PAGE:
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March 26, 2007 - Associated Press (US)
Figures Show State Barely Funding Abuse Treatment Programs For Inmates
Wichita -- Parolees with substance abuse problems are getting little or no help from the state to overcome their addictions, which increases the chances they will return to crime or prison, experts say.
The Kansas Department of Corrections has provided no money for community-based substance abuse treatment for two budget years in a row, according to figures the Department of Corrections provided to The Wichita Eagle.
Gov. Kathleen Sebelius has proposed the first significant funding increase in years, prompting Roger Werholtz, secretary of corrections, to say he hopes funding will start improving.
Substance abuse treatment after prison has "got to be the key" to any effort to help parolees return to civilian life, said Ron Iacovetta, a Wichita State University associate professor who studies corrections issues.
For many offenders, substance abuse is "the ingredient that triggered a lot of crime to begin with," Iacovetta said.
As of last week, the state had 5,621 parolees, and those numbers are expected to rise because the state is sending fewer parolees back to prison, even when they repeatedly violate their parole.
Peter Ninemire, who spent 10 years in federal prison for marijuana cultivation, now works as a substance abuse counselor in Wichita. He said treatment in the community is crucial because inmates encounter obstacles and bad influences when they are released from prison.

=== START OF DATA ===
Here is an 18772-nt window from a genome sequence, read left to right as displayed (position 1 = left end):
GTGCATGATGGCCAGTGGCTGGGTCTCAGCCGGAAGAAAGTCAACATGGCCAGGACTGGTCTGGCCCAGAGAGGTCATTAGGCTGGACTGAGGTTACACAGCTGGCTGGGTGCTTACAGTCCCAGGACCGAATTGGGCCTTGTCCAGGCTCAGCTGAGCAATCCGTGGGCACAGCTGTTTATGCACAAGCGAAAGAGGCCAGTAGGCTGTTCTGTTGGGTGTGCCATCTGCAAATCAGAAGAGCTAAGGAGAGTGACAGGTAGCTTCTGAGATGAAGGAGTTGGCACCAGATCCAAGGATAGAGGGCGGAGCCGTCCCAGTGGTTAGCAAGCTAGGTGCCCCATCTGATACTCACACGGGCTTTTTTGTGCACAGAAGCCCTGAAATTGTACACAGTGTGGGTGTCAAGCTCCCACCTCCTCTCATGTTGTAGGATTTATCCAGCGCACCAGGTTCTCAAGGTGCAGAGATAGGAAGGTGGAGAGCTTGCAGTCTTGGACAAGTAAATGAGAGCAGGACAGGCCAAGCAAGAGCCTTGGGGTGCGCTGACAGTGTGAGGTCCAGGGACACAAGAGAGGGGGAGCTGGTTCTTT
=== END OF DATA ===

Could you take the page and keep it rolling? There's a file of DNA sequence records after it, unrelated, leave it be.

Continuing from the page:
"Anybody can talk a good game in prison," Ninemire said, because there is so much structure there.
Ninemire said some people think that treating parolees' drug and alcohol addictions is being soft on crime, when it actually is "the best anti-crime tool that we have."
Corrections department figures show that in fiscal year 2005, only $155,071 out of the $29.4 million budget for community-based programs went specifically for substance abuse treatment. In fiscal 2006 and in the estimated budget for the current budget year, no money was budgeted for substance abuse treatment.
The governor's office has requested $460,000 for fiscal 2008, and Werholtz said he is optimistic the Legislature will approve it. A separate proposal would increase funding for prison-based substance abuse treatment from around $1 million in the current budget to nearly $1.4 million.
Parolees trying to pay for the treatment often have difficulty getting and maintaining jobs, making even a $20 treatment fee difficult to pay, Ninemire said.
Ninemire said that a parolee's best chance for getting treatment often is to get into trouble and be ordered to a treatment program.
The biggest need, he said, is residential drug treatment, "where we could give people more than three days in detox ... because many people need longer interventions." Without longer-term care, he said, "they don't even stand a chance."
Rep. Michael O'Neal, R-Hutchinson, chairman of the House Judiciary Committee, said it does appear there is legislative support this year for more funding.
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